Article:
Pocomoke gets DNR-tagged bass Notebook

June 27, 1993|By Peter Baker | Peter Baker,Staff Writer

The Pocomoke River on the Lower Eastern Shore recently was stocked with more than 10,000 largemouth bass fingerlings tagged by the state Department of Natural Resources as part of an effort to develop programs for enhancing and preserving that portion of the tidal sport fishery.

The fingerlings, hatched at the Manning Hatchery in Charles County and released from Sturgis Park in Snow Hill, will help DNR biologists determine how bass interact with their environment and study growth rates.

The Just-a-Mere Bass Club of Snow Hill assisted in the release of the fingerlings, and by 1996 biologists expect the fingerlings to have grown to the legal minimum size of a foot.

"Introducing these fingerlings into the river is just one of the measures the town needs to take to revitalize the river area," Snow Hill Mayor Ray Warren said. "The citizens of Snow Hill consider the Pocomoke River one of their principal assets serving to enhance the town's appeal as a tourist destination."

Bass club members and DNR employees distributed the fingerlings among spatterdock fields and cypress knees, where the young fish will feed on insects and other small fish.

The micro-tags will remain with the fish throughout their lives and will allow biologists to loosely track their development.

Donation does compute

The Maryland Bass Federation has donated a data-logger computer to DNR for use in its studies of tidal largemouth bass. The computer will be used in an automated field station to track tagged bass in the upper Chesapeake Bay.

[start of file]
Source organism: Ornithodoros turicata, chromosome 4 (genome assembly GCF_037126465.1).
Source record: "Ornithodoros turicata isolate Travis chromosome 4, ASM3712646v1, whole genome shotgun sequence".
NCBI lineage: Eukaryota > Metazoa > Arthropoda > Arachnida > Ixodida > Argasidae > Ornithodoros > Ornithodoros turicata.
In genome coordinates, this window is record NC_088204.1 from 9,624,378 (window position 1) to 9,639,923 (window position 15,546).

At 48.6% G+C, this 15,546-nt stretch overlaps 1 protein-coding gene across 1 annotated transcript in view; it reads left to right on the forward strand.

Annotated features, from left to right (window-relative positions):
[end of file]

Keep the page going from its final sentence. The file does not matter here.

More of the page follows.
"Members of the Maryland Bass Federation have demonstrated their concern for preserving the tidal bass sport fishery," said Torrey C. Brown, DNR secretary. "Their participation in this radio telemetry study is greatly appreciated."

The computer will allow biologists to monitor the movements of more than three dozen bass, originally tagged in 1991, around the clock. The data-logger will record fish locations and water temperatures and help biologists determine what makes bass move.

Evening nature cruises

The O.C. Princess, which runs headboat fishing parties to offshore wrecks during the day, has kicked off a series of evening nature cruises out of Shantytown Pier in Ocean City. So far, dolphins, porpoise, right whales and a sea turtle in excess of 300 pounds have been sighted.

The guided evening cruises also include bird and other wildlife sightings from the Assateague surf well into the Atlantic.

Offshore fishing tourney

On Saturday, the Ocean City Marlin Club begins its first offshore fishing tournament of the season, The Canyon Kickoff, with a $2,000 prize for the first white marlin to be caught or released.

As of Thursday, no white marlin had been taken in Ocean City waters this year.

The Canyon Kickoff runs Saturday through Monday, with entrants allowed to fish any two days for tuna and white marlin. The skippers meeting is at 7 p.m. Friday at the Marlin Club on St. Louis Avenue.

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